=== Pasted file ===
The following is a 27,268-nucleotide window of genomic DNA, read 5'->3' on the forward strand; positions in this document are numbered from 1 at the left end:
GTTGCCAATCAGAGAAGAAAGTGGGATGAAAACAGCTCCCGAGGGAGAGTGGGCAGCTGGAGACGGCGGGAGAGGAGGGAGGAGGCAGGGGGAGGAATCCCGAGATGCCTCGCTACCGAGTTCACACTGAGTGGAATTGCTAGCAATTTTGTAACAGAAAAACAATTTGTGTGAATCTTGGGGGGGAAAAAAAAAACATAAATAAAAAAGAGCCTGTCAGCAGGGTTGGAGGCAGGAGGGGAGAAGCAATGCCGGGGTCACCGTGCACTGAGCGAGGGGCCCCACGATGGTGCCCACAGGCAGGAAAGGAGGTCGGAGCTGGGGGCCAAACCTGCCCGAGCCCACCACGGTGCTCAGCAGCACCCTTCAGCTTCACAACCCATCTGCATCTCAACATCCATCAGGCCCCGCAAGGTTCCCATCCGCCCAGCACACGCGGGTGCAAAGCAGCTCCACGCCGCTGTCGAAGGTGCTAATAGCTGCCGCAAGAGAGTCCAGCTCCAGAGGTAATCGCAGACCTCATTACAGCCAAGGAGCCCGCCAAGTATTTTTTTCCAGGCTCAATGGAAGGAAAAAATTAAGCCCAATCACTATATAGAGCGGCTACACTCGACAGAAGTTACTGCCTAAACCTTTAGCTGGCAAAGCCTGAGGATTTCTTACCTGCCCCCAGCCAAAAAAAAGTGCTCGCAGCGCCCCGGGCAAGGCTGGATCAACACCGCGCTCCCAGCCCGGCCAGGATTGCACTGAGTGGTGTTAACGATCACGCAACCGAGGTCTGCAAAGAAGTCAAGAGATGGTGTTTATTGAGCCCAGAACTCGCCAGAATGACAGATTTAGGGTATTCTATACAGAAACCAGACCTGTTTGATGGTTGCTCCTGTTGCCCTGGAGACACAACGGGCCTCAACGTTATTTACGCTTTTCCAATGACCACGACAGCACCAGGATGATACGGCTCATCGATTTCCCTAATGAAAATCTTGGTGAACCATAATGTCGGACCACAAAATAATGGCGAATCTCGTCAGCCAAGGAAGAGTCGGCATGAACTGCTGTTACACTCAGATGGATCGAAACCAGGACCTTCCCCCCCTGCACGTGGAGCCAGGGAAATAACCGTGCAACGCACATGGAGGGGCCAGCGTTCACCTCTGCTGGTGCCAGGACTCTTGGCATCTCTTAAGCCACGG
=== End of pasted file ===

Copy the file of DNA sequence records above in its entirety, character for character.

The following is a 27,268-nucleotide window of genomic DNA, read 5'->3' on the forward strand; positions in this document are numbered from 1 at the left end:
GTTGCCAATCAGAGAAGAAAGTGGGATGAAAACAGCTCCCGAGGGAGAGTGGGCAGCTGGAGACGGCGGGAGAGGAGGGAGGAGGCAGGGGGAGGAATCCCGAGATGCCTCGCTACCGAGTTCACACTGAGTGGAATTGCTAGCAATTTTGTAACAGAAAAACAATTTGTGTGAATCTTGGGGGGGAAAAAAAAAACATAAATAAAAAAGAGCCTGTCAGCAGGGTTGGAGGCAGGAGGGGAGAAGCAATGCCGGGGTCACCGTGCACTGAGCGAGGGGCCCCACGATGGTGCCCACAGGCAGGAAAGGAGGTCGGAGCTGGGGGCCAAACCTGCCCGAGCCCACCACGGTGCTCAGCAGCACCCTTCAGCTTCACAACCCATCTGCATCTCAACATCCATCAGGCCCCGCAAGGTTCCCATCCGCCCAGCACACGCGGGTGCAAAGCAGCTCCACGCCGCTGTCGAAGGTGCTAATAGCTGCCGCAAGAGAGTCCAGCTCCAGAGGTAATCGCAGACCTCATTACAGCCAAGGAGCCCGCCAAGTATTTTTTTCCAGGCTCAATGGAAGGAAAAAATTAAGCCCAATCACTATATAGAGCGGCTACACTCGACAGAAGTTACTGCCTAAACCTTTAGCTGGCAAAGCCTGAGGATTTCTTACCTGCCCCCAGCCAAAAAAAAGTGCTCGCAGCGCCCCGGGCAAGGCTGGATCAACACCGCGCTCCCAGCCCGGCCAGGATTGCACTGAGTGGTGTTAACGATCACGCAACCGAGGTCTGCAAAGAAGTCAAGAGATGGTGTTTATTGAGCCCAGAACTCGCCAGAATGACAGATTTAGGGTATTCTATACAGAAACCAGACCTGTTTGATGGTTGCTCCTGTTGCCCTGGAGACACAACGGGCCTCAACGTTATTTACGCTTTTCCAATGACCACGACAGCACCAGGATGATACGGCTCATCGATTTCCCTAATGAAAATCTTGGTGAACCATAATGTCGGACCACAAAATAATGGCGAATCTCGTCAGCCAAGGAAGAGTCGGCATGAACTGCTGTTACACTCAGATGGATCGAAACCAGGACCTTCCCCCCCTGCACGTGGAGCCAGGGAAATAACCGTGCAACGCACATGGAGGGGCCAGCGTTCACCTCTGCTGGTGCCAGGACTCTTGGCATCTCTTAAGCCACGG